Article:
Migration: Brexit brings hard choices
Kehinde’s immigration problems started when she applied for indefinite leave to remain in Britain in 2016. “They said there was a problem with my tax, which I wasn’t aware of,” says the 37-year-old Nigerian from Ibadan. Despite rectifying the problem with the UK’s tax authorities, Kehinde was labelled ‘undesirable’ under paragraph 322(5) of the Home Office’s immigration rules – which advises refusal for reasons ranging from bad character to being a terrorist. Her request was denied and her passport confiscated.
Kehinde went to the UK in 2007 to study for a master’s in food quality and safety management, and was earning £39,000 ($52,700) a year until the Home Office told her employers she no longer had the right to work. Now with large debts and medical problems, she is waiting to hear whether she will be granted an appeal.
At least a thousand other highly skilled migrants like Kehinde are going through a similar ordeal. These are the trickle-down effects of Britain’s so-called “hostile environment” policy on immigration.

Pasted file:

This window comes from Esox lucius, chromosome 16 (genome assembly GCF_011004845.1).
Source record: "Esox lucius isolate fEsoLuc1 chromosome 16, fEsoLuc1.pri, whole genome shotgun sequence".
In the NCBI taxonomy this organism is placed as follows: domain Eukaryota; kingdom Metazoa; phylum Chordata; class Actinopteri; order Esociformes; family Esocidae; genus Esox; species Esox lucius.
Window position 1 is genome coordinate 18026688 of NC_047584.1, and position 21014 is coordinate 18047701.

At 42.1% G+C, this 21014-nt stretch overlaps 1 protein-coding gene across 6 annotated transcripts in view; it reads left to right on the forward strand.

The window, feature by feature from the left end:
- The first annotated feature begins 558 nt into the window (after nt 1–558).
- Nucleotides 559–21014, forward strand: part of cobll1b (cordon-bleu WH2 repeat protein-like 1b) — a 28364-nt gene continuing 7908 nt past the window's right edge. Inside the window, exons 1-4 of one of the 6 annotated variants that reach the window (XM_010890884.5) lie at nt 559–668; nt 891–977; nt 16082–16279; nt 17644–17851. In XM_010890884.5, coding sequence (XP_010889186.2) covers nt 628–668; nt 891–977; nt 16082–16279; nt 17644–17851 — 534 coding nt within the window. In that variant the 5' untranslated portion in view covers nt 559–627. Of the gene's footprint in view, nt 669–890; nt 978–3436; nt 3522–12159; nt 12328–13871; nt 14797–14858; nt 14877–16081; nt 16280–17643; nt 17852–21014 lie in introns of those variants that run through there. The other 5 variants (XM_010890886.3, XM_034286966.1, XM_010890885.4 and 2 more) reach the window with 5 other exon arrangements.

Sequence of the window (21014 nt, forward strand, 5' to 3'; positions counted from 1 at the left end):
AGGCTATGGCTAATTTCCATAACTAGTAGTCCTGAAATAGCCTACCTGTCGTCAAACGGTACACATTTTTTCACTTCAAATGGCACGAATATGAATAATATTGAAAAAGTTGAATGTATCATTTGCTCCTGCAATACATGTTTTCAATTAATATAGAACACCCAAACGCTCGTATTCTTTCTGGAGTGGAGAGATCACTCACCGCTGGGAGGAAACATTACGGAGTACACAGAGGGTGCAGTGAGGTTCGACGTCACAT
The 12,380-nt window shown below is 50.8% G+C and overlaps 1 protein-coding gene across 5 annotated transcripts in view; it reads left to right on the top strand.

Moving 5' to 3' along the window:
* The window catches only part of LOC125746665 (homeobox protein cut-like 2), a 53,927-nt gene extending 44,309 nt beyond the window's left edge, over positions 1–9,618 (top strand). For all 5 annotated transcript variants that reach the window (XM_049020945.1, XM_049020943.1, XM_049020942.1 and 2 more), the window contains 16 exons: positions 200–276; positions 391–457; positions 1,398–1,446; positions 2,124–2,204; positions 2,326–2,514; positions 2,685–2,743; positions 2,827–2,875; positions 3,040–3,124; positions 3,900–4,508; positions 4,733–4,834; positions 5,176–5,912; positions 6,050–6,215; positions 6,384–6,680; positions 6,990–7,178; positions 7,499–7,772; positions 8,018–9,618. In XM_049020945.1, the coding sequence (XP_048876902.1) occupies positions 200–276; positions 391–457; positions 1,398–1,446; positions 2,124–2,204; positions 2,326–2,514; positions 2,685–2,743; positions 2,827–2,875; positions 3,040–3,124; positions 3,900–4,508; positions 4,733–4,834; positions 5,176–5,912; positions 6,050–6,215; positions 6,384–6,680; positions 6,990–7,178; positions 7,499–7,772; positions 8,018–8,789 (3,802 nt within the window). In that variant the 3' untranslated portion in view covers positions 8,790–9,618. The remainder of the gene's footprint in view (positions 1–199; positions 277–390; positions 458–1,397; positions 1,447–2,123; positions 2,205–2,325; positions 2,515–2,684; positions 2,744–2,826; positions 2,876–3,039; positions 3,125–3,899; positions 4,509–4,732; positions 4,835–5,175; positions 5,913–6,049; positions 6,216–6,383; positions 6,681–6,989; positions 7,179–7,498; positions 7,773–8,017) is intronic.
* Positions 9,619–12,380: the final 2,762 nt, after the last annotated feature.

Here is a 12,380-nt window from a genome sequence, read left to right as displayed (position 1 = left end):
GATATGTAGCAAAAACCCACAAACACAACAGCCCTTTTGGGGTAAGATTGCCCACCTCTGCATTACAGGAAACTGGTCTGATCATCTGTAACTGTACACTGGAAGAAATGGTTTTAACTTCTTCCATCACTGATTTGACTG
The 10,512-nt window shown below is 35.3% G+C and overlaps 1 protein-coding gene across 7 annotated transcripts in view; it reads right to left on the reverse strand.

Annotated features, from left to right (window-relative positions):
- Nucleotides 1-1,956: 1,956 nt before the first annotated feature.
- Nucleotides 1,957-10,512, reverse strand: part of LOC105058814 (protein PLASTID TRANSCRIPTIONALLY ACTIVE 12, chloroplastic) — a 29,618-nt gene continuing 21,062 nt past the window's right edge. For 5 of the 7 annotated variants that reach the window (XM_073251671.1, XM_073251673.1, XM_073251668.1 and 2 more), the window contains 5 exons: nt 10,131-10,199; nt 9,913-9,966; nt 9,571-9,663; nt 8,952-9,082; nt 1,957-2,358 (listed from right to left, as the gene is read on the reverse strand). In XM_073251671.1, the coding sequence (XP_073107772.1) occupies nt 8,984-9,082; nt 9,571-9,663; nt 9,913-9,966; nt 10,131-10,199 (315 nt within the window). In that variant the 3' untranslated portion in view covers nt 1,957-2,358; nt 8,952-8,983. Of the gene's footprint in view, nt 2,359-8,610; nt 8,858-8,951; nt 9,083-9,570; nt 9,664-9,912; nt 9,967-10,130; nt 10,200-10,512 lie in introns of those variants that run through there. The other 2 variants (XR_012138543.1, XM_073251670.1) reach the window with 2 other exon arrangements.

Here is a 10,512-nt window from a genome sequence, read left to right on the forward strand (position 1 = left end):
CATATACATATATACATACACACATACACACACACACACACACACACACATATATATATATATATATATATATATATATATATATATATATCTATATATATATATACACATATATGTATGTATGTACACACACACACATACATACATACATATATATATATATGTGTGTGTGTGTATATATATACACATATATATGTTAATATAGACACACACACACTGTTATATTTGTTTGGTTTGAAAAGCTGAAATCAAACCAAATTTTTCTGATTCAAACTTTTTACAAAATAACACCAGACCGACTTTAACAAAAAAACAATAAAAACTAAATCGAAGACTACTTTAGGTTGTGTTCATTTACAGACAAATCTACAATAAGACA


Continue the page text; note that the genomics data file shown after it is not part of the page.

Clash of interests
These problems have come at at a bad time for Britain. Presenting the country as ‘Global Britain’, a champion of free trade that is still open for business, the government wants to negotiate trade deals with countries such as India, Australia and Nigeria to ease Britain’s exit from the European Union (EU). But in exchange, these countries want the loosening of visa restrictions for their citizens – something many who voted for Brexit want to avoid. This clash between the goals of controlling migration and benefiting from free and open markets is defining much of the UK’s current politics, with people like Kehinde caught in the crossfire.